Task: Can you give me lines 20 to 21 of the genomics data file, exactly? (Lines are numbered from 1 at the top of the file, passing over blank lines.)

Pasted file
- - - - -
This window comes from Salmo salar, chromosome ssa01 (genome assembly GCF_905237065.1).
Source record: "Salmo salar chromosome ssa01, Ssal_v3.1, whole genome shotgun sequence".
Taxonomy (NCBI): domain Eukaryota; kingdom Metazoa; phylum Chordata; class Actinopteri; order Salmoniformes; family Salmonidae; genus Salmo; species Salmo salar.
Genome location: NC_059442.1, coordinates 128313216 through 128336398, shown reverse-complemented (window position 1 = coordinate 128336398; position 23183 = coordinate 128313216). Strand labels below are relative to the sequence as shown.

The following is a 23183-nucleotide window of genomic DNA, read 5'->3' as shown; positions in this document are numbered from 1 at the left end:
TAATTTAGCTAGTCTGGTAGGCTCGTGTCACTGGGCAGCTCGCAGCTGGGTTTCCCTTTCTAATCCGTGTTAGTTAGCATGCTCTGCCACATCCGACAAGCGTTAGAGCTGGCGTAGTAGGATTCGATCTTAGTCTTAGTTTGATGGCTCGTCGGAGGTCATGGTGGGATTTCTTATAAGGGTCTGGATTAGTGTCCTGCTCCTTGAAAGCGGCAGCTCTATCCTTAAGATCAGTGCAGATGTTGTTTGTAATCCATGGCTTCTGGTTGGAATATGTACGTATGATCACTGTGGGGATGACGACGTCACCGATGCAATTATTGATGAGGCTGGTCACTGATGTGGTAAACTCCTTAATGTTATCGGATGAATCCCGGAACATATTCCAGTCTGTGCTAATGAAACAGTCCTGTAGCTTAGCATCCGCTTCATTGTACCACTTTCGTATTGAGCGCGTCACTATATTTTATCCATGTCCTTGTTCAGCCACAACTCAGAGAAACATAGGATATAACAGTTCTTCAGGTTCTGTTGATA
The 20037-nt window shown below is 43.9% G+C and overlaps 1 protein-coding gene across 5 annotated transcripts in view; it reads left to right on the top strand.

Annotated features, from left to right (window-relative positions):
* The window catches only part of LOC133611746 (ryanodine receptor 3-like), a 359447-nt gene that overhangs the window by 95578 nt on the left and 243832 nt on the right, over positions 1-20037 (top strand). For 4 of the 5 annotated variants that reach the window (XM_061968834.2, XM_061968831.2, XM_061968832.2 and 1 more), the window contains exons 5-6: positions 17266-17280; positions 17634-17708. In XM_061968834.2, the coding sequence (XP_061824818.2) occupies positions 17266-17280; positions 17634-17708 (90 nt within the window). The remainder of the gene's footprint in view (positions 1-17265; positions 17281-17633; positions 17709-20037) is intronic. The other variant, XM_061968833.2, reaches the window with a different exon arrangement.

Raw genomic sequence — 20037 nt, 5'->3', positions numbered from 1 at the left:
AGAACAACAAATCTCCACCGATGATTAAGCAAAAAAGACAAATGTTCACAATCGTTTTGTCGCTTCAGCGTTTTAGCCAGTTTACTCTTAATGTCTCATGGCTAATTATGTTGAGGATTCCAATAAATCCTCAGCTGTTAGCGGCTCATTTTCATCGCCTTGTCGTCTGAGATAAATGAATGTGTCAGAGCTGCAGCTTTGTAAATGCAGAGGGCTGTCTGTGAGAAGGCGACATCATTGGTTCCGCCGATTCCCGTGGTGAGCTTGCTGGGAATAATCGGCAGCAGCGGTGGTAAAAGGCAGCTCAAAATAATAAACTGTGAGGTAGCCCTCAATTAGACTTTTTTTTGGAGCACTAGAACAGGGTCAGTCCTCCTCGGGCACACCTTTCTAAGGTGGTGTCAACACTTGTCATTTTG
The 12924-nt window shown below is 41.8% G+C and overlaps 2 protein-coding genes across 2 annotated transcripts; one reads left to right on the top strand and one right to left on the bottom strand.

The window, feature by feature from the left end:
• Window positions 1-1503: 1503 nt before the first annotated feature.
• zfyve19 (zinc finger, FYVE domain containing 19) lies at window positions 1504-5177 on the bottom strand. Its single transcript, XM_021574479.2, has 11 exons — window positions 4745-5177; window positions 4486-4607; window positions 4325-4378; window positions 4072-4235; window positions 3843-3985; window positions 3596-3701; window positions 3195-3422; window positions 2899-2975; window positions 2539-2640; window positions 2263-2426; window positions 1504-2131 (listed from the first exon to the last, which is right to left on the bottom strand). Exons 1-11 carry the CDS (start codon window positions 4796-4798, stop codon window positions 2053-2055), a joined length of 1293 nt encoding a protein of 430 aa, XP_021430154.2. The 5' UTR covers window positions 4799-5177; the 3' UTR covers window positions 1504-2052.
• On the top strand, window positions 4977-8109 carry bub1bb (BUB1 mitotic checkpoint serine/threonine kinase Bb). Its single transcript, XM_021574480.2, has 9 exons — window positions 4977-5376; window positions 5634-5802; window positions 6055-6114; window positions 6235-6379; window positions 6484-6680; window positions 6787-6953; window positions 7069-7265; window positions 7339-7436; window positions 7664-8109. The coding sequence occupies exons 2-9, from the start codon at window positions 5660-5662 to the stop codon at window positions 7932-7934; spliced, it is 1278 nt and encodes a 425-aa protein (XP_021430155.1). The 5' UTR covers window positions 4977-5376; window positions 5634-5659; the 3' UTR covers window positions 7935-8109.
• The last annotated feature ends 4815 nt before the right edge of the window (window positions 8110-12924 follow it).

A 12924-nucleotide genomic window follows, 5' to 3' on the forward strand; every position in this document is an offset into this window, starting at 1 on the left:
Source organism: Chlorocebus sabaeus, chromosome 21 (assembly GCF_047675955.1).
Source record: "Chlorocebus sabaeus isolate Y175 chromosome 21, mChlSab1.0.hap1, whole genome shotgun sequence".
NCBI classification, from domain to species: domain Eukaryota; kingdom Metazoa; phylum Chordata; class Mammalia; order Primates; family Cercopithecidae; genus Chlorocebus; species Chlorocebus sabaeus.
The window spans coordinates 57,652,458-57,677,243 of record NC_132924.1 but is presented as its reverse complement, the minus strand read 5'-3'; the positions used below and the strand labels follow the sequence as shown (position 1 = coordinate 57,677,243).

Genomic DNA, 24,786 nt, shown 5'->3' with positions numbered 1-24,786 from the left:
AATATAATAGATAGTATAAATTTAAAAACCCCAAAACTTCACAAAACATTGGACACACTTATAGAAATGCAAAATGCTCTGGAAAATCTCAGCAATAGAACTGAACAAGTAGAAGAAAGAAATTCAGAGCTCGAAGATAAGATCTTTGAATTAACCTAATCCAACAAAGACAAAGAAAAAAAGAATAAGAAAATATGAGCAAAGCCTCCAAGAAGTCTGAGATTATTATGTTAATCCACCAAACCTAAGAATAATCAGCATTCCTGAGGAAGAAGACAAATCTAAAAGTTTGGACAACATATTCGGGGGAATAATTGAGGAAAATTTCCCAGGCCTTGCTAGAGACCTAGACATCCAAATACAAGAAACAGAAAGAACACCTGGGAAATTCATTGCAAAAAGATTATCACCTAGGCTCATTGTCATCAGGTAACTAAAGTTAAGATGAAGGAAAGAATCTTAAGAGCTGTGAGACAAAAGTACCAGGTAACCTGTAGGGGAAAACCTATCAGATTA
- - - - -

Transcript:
Source record: "Chlorocebus sabaeus isolate Y175 chromosome 21, mChlSab1.0.hap1, whole genome shotgun sequence".
NCBI classification, from domain to species: domain Eukaryota; kingdom Metazoa; phylum Chordata; class Mammalia; order Primates; family Cercopithecidae; genus Chlorocebus; species Chlorocebus sabaeus.